The thought of these successful and beautiful Poppies is very stimulating to flower raisers of moderate means, with no profound knowledge of flowers ; it shows what can be done by enthusiasm and application and patience. It gives something of the same comfort found in Keats's fine lines to the singing thrush ; —

" Oh ! fret not after knowledge.
I have none, and yet the evening listens."

Notwithstanding all this distinction and beauty, these fine things of the garden were dubbed Joan Silver-pin. I wonder who Joan Silver-pin was ! I have searched faithfully for her, but have not been able to get on the right scent. Was she of real life, or fiction I have looked through the lists of characters of contemporary plays, and read a few old jest books and some short tales of that desperately color-less sort, wherein you read page after page of the printed words with as little absorption of signification as if they were Choctaw. But never have I seen Joan Silver-pin's name ; it was a bit of Elizabethan slang, I suspect, — a cant term once well known by every one, now existing solely through this chance reference of the old herbalists.

No garden can aspire to be named An Old-fashioned Garden unless it contains that beautiful plant the Garden Valerian, known throughout New England to-day as Garden Heliotrope; as Setwall it grew in every old garden, as it was in every pharmacopoeia. It was termed "drink-quickening Setuale" by Spenser, from the universal use of its flowers to flavor various enticing drinks. Its lovely blossoms are pinkish in bud and open to pure white ; its curiously penetrating vanilla-like fragrance is disliked by many who are not cats. I find it rather pleasing of scent when growing in the garden, and not at all like the extremely nasty-smelling medicine which is made from it, and which has been used for centuries for " histerrick fits," and is still constantly prescribed today for that unsympathized-with malady. Dr. Holmes calls it, " Valerian, calmer of hysteric squirms." It is a stately plant when in tall flower in June; my sister had great clumps of bloom like the ones shown above, but alas! the cats caught them before the photographer did. The cats did not have to watch the wind and sun and rain, to pick out plates and pack plate-holders, and gather ray-fillers and cloth and lens, and adjust the tripod, and fix the camera and focus, and think, and focus, and think, and then wait—till the wind ceased blowing. So when they found it, they broke down every slender stalk and rolled in it till the ground was tamped down as hard as if one of our lazy road-menders had been at it. Valerian has in England as an appropriate folk name, " Cats'-fancy." The pretty little annual, Nemophila, makes also a favorite rolling-place for our cat ; while all who love cats have given them Catnip and seen the singular intoxication it brings. The sight of a cat in this strange ecstasy over a bunch of Catnip always gives me a half-sense of fear ; she becomes such a truly wild creature, such a miniature tiger.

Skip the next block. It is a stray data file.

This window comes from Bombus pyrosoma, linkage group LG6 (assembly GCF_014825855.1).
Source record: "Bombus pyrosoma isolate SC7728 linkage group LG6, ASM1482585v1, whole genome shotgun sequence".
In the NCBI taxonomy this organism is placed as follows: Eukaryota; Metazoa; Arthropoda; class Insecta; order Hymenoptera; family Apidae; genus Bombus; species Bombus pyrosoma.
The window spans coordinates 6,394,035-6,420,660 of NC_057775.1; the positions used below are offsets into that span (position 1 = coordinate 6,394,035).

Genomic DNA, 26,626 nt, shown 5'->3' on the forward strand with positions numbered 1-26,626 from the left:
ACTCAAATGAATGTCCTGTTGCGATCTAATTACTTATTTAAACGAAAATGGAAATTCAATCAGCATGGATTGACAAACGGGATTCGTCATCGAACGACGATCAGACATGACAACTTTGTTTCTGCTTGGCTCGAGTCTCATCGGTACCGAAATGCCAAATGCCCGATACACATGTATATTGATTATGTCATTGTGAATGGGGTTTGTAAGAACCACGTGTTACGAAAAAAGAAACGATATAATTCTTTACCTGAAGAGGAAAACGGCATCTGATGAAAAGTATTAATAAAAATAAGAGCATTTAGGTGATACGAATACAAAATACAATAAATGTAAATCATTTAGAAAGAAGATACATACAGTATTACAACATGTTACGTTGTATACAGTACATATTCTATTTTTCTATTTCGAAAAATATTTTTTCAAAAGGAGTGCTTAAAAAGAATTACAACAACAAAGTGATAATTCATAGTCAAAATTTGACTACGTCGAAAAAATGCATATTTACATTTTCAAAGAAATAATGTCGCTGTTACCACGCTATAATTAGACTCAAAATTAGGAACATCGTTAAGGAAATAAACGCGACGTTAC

In The Art of Gardening, by J. W., Gent., 1683, the author says of Marigolds : " There are divers sorts besides the common as the African Marigold, a Fair bigge Yellow Flower, but of a very Naughty Smell." I cannot refrain, ere I tell more of the Marigold's naughtiness, to copy a note written in this book by a Massachusetts bride whose new husband owned and studied the book two hundred years ago ; for it gives a little glimpse of old-time life. In her exact little handwriting are these words :

" Planted in Potts, 1720: An Almond Stone, an English Wallnut, Cittron Seeds, Pistachica nutts, Red Damsons, Leamon seeds, Oring seeds and Daits."

Poor Anne! she died before she had time to be-come any one's grandmother. I hope her successor in matrimony, our forbear, cherished her little seedlings and rejoiced in the Lemon and Almond trees, though Anne herself was so speedily forgotten. She is, however, avenged by Time; for she is remembered better than the wife who took her place, through her simple flower-loving words.

I am surprised at this aspersion on the Marigold as to its smell, for all the traditions of this flower show it to have been a great favorite in kitchen gar-dens ; and I have found that elderly folk are very apt to like its scent. My father loved the flower and the fragrance, and liked to have a bowl of Mari-golds stand beside him on his library table. It was constantly carried to church as a " Sabbath-day posy," and its petals used as flavoring in soups and stews. Charles Lamb said it poisoned them. Canon Ella-combe writes that it has been banished in England to the gardens of cottages and old farm-houses ; it had a waning popularity in America, but was never wholly despised.